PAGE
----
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South Sudan: UN releases $15 million in urgent aid but peacekeeper surge will take longer

Civilians fleeing the fighting and seeking refuge, wait outside a compound of the UN Mission in Bor (December 2013).
UN Photo/Hailemichael Gebrekrstos
Civilians fleeing the fighting and seeking refuge, wait outside a compound of the UN Mission in Bor (December 2013).

South Sudan: UN releases $15 million in urgent aid but peacekeeper surge will take longer

While the United Nations has released $15 million from its rapid response fund for immediate humanitarian operations in war-torn South Sudan, even amid “very substantial progress”, it could take up to eight weeks before the full 5,500-strong surge in UN peacekeepers and equipment is deployed on the ground.

“But our goal is to go as quickly as possible and we are grateful to those countries who are helping us to do the transportation because that’s no small feat,” UN Under-Secretary-General for Peacekeeping Operations Hervé Ladsous told reporters after briefing the Security Council on the situation in the world’s youngest country, where well over 1,000 people have been killed and some 300,000 others driven from their home since fighting erupted between Government and opposition forces nearly a month ago.

The time-frame is longer than Mr. Ladsous outlined on 30 December when he said it was hoped all reinforcements for the UN peacekeeping Mission in South Sudan (UNMISS) that the Council authorized to protect civilians – almost doubling the force to nearly 14,000, including utility and tactical helicopters – would be on the ground within three weeks.

But although he said today that getting the whole surge there could take between four and eight weeks, he stressed that “we are making very substantial progress,” and it was hoped to have a significant number of formed police units, some of which are already deployed and operational, on the ground over the coming days.

This will allow UNMISS peacekeepers who lack the necessary vehicles and are currently deployed on UN bases and camps to defend 60,000 people seeking shelter there, to take on “more proactive patrolling around the bases and beyond because, of course, the situation in terms of violation of human rights remains terrible critical,” he added.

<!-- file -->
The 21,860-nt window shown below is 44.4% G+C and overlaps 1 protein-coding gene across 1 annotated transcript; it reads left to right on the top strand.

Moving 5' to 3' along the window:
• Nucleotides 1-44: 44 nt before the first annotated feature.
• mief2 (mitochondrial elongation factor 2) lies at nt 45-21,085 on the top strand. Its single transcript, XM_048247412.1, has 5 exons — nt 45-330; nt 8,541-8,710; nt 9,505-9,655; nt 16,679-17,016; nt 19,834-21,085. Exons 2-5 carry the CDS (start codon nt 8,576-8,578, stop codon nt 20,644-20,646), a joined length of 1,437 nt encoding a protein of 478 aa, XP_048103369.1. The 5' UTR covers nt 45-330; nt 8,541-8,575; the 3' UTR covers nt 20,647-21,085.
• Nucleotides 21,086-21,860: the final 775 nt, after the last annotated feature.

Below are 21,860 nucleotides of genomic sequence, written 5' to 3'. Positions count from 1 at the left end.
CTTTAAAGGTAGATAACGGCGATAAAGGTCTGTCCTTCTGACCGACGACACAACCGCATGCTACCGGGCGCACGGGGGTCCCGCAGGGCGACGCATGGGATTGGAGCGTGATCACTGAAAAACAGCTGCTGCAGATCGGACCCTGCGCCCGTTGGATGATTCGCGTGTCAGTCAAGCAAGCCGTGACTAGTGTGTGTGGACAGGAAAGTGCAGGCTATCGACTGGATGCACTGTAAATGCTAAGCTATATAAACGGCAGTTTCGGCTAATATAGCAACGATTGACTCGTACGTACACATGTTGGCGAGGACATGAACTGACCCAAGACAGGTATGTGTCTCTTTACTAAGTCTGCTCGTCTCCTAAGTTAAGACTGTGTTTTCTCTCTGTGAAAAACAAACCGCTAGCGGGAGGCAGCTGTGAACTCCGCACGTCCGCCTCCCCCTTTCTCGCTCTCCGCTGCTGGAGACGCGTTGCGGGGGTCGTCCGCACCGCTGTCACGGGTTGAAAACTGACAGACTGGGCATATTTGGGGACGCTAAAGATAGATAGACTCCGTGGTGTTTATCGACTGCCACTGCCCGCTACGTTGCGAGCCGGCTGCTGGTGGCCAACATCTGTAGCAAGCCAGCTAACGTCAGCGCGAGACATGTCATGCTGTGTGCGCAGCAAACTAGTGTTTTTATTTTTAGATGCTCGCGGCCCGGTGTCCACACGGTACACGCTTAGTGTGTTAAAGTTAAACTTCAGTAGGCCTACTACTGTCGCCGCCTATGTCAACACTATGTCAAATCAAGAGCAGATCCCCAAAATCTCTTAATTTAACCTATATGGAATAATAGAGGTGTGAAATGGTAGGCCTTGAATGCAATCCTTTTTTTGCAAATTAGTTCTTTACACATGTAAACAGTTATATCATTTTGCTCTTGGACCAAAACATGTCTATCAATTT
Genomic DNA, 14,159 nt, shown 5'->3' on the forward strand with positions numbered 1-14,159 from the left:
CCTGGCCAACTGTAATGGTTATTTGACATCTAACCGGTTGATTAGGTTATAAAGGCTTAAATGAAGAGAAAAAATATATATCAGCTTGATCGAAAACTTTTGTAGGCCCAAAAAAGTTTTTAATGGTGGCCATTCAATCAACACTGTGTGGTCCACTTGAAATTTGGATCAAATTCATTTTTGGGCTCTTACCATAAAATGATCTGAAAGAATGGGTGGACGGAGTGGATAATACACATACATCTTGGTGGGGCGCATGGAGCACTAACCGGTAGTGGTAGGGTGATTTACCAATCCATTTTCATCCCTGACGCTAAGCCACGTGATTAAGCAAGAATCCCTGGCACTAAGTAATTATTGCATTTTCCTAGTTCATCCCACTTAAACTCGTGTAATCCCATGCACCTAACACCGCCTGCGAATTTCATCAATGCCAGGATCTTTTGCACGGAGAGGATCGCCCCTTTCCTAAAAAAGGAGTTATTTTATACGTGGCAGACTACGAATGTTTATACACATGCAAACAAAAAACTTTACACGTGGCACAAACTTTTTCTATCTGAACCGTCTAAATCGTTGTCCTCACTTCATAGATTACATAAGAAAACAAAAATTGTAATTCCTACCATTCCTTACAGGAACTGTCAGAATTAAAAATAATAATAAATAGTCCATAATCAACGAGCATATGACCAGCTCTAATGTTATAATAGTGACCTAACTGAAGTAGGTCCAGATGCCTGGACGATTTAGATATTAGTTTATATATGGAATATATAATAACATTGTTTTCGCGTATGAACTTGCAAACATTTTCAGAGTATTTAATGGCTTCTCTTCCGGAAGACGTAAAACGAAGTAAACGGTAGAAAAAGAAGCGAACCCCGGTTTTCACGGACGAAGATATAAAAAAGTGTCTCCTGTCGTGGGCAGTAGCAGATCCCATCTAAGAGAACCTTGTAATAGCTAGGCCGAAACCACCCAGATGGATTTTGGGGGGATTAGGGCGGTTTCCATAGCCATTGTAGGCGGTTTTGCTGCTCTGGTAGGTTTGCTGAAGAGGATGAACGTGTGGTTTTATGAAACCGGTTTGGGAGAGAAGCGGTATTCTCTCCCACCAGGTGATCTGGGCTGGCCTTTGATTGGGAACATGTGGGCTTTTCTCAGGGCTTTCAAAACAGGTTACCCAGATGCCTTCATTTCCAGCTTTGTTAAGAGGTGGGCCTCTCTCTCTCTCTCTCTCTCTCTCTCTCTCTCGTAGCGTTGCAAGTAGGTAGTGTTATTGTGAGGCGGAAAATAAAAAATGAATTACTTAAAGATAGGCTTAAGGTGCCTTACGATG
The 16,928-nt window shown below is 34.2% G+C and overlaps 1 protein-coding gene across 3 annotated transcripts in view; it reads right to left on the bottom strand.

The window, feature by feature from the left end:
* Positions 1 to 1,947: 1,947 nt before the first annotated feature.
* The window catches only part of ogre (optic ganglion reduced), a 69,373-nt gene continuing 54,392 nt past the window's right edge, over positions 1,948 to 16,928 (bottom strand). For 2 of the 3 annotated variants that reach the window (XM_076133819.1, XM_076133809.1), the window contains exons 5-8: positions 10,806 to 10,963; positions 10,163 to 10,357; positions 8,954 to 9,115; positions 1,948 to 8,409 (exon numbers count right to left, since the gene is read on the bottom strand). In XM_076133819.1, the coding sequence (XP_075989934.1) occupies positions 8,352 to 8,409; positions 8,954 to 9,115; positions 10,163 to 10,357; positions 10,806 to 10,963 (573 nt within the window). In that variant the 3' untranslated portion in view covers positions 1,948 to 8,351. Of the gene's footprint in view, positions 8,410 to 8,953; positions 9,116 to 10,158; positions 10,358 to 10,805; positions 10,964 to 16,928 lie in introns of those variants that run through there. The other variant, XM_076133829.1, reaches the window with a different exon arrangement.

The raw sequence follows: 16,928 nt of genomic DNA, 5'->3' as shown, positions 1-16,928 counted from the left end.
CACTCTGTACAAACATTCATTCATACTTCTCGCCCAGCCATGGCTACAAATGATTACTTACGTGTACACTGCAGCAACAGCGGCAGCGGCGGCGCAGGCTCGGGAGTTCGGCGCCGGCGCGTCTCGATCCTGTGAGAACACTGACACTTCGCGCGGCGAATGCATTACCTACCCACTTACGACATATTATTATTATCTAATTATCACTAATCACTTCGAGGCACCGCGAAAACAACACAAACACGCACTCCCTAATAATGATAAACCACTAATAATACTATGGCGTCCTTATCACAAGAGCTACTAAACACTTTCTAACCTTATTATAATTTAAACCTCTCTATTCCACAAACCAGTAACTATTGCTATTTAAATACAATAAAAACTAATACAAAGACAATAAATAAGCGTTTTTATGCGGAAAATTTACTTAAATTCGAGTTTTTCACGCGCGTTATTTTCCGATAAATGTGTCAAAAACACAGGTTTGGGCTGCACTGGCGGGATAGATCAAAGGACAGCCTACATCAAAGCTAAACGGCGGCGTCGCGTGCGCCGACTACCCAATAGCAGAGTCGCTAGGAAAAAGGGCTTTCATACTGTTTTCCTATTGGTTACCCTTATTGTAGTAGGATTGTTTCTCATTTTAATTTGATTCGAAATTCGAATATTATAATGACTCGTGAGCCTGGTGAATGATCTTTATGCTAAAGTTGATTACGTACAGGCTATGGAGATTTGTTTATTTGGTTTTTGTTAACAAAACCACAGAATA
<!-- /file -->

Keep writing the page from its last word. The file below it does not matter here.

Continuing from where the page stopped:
Mr. Ladsous said “we know” that the death toll will “be very substantially in excess of the 1,000 figures that we know for sure,” while there are probably 250,000 internally displaced persons (IDPs). At least 42,800 others are estimated to have fled to neighbouring countries.

“The priorities now for the UN are very clearly in this situation: to focus on the protection of civilians, on human rights and on helping our humanitarian colleagues to access those populations,” he stressed. “These are the three items on which UNMISS is really concentrating all its efforts right now.”

During the more than three hour briefing, the Council also heard from Secretary-General Ban Ki-moon’s Special Representative to the African Union, Haile Menkerios, by video link from Addis Ababa, Ethiopia, where Government and opposition representatives are meeting in talks in talks mediated by the East African regional organization, the Intergovernmental Authority on Development (IGAD), with an immediate ceasefire and the release of political detainees held by the Government at the top of the agenda.

Mr. Ban’s Special Representative in South Sudan, and head of UNMISS, Hilde Johnson also briefed the 15-member body from Juba, South Sudan’s capital.

Asked about denial of access for UN peacekeepers, which the Government guaranteed in the accord setting up UNMISS, specifically flying into Bor in Jonglei state, site of some of the fiercest fighting and displacement of civilians, Mr. Ladsous said “this is being corrected and this has been taken up rather forcefully with the Government.”

Asked why UNMISS forces have so far remained on their bases and not gone further afield when fighting and human rights abuses have been reported, he replied: “In view of the fact that they only have limited equipment, that is a Limitation. So this is why we don’t send them on long-range patrols on the vehicles that they don’t have yet.

“This is why we are concentrating in the first place on the protection of UN bases and camps. But as the strength augments, as the equipment augments, then it will be possible to put them into full blown duties.”

He was also asked about reports that the South Sudanese Government objected to certain nationalities taking part in the UNMISS reinforcement; “The situation has improved in the sense that the messages have been more open, so there’s still work to do, but anyway we are in a position of deploying those troops that we intended to deploy to South Sudan.”

The Council briefings came as UN Emergency Relief Coordinator Valerie Amos announced $15-million allocation from the UN’s Central Emergency Response Fund (CERF). “Conditions for the South Sudanese fleeing hostilities in their country are getting worse by the day,” she said. With this CERF funding, UN humanitarian agencies will be better able to meet the needs of people desperately seeking shelter and safety.”

South Sudan, which only gained independence in 2011 after seceding from Sudan, erupted in fighting on 15 December when President Salva Kiir said soldiers loyal to former deputy president Riek Machar, dismissed last July, reportedly launched an attempted coup.